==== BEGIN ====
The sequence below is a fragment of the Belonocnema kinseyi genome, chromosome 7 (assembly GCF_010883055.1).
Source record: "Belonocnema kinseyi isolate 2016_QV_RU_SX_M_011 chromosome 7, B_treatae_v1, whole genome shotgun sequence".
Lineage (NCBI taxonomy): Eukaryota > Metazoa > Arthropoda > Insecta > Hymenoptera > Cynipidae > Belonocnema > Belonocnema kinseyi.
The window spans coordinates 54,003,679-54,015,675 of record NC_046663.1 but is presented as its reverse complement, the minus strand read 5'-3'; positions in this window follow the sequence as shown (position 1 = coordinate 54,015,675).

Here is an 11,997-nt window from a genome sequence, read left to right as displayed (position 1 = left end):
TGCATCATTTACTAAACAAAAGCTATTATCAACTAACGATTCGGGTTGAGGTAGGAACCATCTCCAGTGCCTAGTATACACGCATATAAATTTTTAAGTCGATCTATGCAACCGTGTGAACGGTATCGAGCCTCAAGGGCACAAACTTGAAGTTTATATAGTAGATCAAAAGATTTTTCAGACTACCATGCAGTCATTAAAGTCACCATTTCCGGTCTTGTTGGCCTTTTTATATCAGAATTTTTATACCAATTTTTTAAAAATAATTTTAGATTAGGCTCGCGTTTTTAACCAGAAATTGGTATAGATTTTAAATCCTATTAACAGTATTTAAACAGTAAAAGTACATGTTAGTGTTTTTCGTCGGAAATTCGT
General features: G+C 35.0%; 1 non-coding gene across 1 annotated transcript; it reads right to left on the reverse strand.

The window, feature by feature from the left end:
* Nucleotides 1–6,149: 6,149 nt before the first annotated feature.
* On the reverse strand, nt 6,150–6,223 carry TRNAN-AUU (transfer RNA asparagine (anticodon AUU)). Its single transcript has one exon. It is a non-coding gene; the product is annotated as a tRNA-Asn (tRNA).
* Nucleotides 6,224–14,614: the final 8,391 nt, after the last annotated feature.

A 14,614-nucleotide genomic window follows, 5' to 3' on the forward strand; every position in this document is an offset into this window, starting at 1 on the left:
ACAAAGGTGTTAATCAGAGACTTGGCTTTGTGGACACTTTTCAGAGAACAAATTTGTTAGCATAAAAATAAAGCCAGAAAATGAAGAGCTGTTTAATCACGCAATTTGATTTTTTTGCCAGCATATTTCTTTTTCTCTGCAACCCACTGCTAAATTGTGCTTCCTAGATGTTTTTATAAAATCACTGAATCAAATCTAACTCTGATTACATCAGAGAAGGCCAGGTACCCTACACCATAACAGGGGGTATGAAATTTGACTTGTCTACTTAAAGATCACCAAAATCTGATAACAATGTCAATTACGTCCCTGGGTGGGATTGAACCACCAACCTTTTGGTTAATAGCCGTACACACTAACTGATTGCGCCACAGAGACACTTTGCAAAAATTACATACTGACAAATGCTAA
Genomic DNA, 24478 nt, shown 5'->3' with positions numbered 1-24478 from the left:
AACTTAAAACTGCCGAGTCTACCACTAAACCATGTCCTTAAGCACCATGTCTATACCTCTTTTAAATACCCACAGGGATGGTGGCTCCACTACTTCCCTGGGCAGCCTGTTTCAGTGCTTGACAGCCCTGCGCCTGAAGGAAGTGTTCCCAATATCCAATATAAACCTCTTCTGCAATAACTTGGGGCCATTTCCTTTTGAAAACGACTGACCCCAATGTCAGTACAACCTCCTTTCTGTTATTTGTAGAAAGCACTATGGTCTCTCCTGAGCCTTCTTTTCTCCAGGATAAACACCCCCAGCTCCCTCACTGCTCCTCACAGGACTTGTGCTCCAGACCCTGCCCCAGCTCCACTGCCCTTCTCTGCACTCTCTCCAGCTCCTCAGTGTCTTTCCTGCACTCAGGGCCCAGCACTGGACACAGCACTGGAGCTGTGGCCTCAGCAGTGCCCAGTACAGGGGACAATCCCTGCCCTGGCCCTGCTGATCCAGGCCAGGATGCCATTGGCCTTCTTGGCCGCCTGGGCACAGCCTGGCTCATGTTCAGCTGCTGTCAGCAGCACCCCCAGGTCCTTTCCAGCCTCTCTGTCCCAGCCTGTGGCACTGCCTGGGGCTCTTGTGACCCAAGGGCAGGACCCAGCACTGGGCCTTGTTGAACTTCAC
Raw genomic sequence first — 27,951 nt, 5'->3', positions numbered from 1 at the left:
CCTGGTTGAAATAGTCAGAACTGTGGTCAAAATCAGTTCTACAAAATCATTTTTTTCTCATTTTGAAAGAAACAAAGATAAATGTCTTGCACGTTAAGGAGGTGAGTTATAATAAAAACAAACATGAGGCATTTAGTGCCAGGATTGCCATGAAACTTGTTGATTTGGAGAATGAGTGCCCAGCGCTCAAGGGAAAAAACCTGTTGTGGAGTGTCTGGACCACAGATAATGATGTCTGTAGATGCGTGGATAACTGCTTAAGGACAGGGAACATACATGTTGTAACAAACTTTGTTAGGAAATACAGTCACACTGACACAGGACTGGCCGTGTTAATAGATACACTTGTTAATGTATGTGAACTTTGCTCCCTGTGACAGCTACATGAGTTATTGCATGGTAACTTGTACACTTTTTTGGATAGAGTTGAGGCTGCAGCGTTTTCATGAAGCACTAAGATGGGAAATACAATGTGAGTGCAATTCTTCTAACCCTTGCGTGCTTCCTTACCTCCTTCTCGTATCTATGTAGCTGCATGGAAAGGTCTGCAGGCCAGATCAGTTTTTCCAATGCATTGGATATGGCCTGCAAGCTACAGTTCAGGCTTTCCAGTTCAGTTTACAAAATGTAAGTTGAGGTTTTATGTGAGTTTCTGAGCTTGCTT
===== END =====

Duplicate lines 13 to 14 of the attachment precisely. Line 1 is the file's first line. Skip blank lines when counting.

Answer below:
ACAAAGGTGTTAATCAGAGACTTGGCTTTGTGGACACTTTTCAGAGAACAAATTTGTTAGCATAAAAATAAAGCCAGAAAATGAAGAGCTGTTTAATCACGCAATTTGATTTTTTTGCCAGCATATTTCTTTTTCTCTGCAACCCACTGCTAAATTGTGCTTCCTAGATGTTTTTATAAAATCACTGAATCAAATCTAACTCTGATTACATCAGAGAAGGCCAGGTACCCTACACCATAACAGGGGGTATGAAATTTGACTTGTCTACTTAAAGATCACCAAAATCTGATAACAATGTCAATTACGTCCCTGGGTGGGATTGAACCACCAACCTTTTGGTTAATAGCCGTACACACTAACTGATTGCGCCACAGAGACACTTTGCAAAAATTACATACTGACAAATGCTAA
Genomic DNA, 24478 nt, shown 5'->3' with positions numbered 1-24478 from the left: